Helping Excited Mya Learn How to Calm Down and “Go to the club!”

By: David Codr

Published Date: March 13, 2015

Mya Omaha Mix

Mya is a one-year-old German Shepherd mix. Her owners rescued her from a bad situation in which the dog was abused. As a result her owners told me that she was a little reserved and cautious when meeting new people but warms up pretty fast.

As many rescue parents do, Mya’s owners felt sorry for her past life experience and tried to compensate for it by letting the dog do pretty much as she pleased for the first several months. Once they earned her trust and Mya came out of her shell, she started to exhibit a few unwanted behaviors they wanted me to help stop; barking, mouthing, not listening and pawing at them for attention and

When I arrived for the session Mya jumped up to try to claim me as soon as I walked through the door. I made a movement to disagree with her attempt which caused Mya to bark in protest to my objection. I kept her in front of me and projected a confident energy and used body movement to communicate I wanted her to respect my personal space. I waited for her to settle down and move away before I came into the home and sat down.

I noticed that any time Mya was near her owners she was leaning against them or pawing them for attention. The only time she didn’t, was when her owners were petting her. I suggested that they adopt a more structured way of petting and interacting with the dog. Instead of automatically reaching over and petting her when she was near or pawed for attention, I had them give her the “sit” command. Once Mya sat down, I had them scratch her under her chin while repeating the command word “sit.”

By countering Mya’s “order” to pet them with a command of their own, her owners will be able to use positive reinforcement to stop Mya’s pawing for attention while also communicating that she has to follow their command to get the reward or attention she is seeking. Her owners had a little difficulty in this transition which is normal. But by the end of the session, they were redirecting her when she attempted to paw for attention. When they started objecting before she violated their personal space, I knew that this problem wouldn’t be around much longer.

I also suggested that they do not allow her on the furniture until she was showing them respect for their authority. To dogs, the height at which they sit has a correlation to their perceived rank amongst the members of their group or pack. By reserving the furniture for humans only, May will see a literal difference between human and dog.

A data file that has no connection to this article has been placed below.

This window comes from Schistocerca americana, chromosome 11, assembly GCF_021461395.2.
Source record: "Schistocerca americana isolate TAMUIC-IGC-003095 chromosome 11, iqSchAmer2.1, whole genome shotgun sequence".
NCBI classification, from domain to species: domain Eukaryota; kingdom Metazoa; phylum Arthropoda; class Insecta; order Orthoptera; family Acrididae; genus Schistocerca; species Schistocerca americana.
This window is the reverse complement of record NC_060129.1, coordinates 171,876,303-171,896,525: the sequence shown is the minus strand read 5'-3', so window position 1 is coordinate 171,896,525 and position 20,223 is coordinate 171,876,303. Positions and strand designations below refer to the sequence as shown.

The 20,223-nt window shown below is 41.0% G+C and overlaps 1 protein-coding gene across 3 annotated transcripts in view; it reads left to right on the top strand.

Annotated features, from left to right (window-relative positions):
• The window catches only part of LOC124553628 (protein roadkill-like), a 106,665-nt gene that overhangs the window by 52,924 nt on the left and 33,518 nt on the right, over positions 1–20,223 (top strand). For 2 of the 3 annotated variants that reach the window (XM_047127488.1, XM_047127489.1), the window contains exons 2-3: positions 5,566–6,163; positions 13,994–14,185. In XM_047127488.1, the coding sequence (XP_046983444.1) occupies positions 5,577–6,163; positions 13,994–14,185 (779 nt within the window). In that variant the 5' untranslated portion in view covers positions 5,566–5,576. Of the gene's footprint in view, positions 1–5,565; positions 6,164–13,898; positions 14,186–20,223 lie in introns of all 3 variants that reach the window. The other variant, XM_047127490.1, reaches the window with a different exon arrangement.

To help with this process I had them pull out a doggy bed that had been unused and showed them how to condition Mya to use it. At first Mya was reluctant to place any of her paws on it. But I enticed her with a high value meat treat and kept at it until she was walking onto it and sitting down to get her treat. I suggested that her owners assign a command word for the dog bed. We went though a few options before her owners decided on “Club.”

To help accelerate the association of dog bed and command, we took turns tossing high value treats onto the dog bed then repeating the command word “club” each time she went over and retrieved her treat. I also suggested that they sneak a treat onto the bed when Mya wasn’t looking or was outside. This way each time she goes to the dog bed, something good happens for her.

By the end of the session Mya was walking over and checking the bed for treats on her own. It should only take a few days before she starts to use the bed as her perch in the living room.

I had asked her owners not to feed her after breakfast that day so I could show them a structured way of feeding Mya. But when we got to her food dishes, I noticed that the water dish was empty. When I asked them about it, they said that she was obsessed with water; drinking it all until she would throw it up. This was likely something that came from her previous owner. But what disturbed me was that their vet had told them to restrict how much water the dog had access to. As a result they were measuring in a small amount of water at a time and of course, the dog immediately drank it all.

I never want to see a dog without access to water so I had them fill the bowl to the brim, them place it down. As expected, Mya went over and started drinking as much as she could. I gave her an opportunity to get a sufficient amount of water before walking over and inserting myself between the dog and the bowl. When I did this Mya walked way from the water bowl on her own.

We walked to the far side of the kitchen and discussed the feeding ritual for a few moments. Mya sat on the floor next to us and had no problem leaving water in the bowl. A minute later she went back for some more and after a decent amount, I had one of her owners walk over and do the same. When you remove something necessary completely from a dog, it becomes true forbidden fri=uit when they have access. But by leaving the water bowl full and helping he dog only consume reasonable amounts at each visit, we can help remove the stigma that has been built up about the water.

By the end of the session, Mya was calm, listening to her owners, was showing respect for their personal space, stopped pawing for attention of jumping up in anyone. It will take a little practice, but based on how smart Mya was and how impressed her owners were in her change of behavior, It shouldn’t take long for them to condition her to act the way they want all the time.

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This post was written by: David Codr

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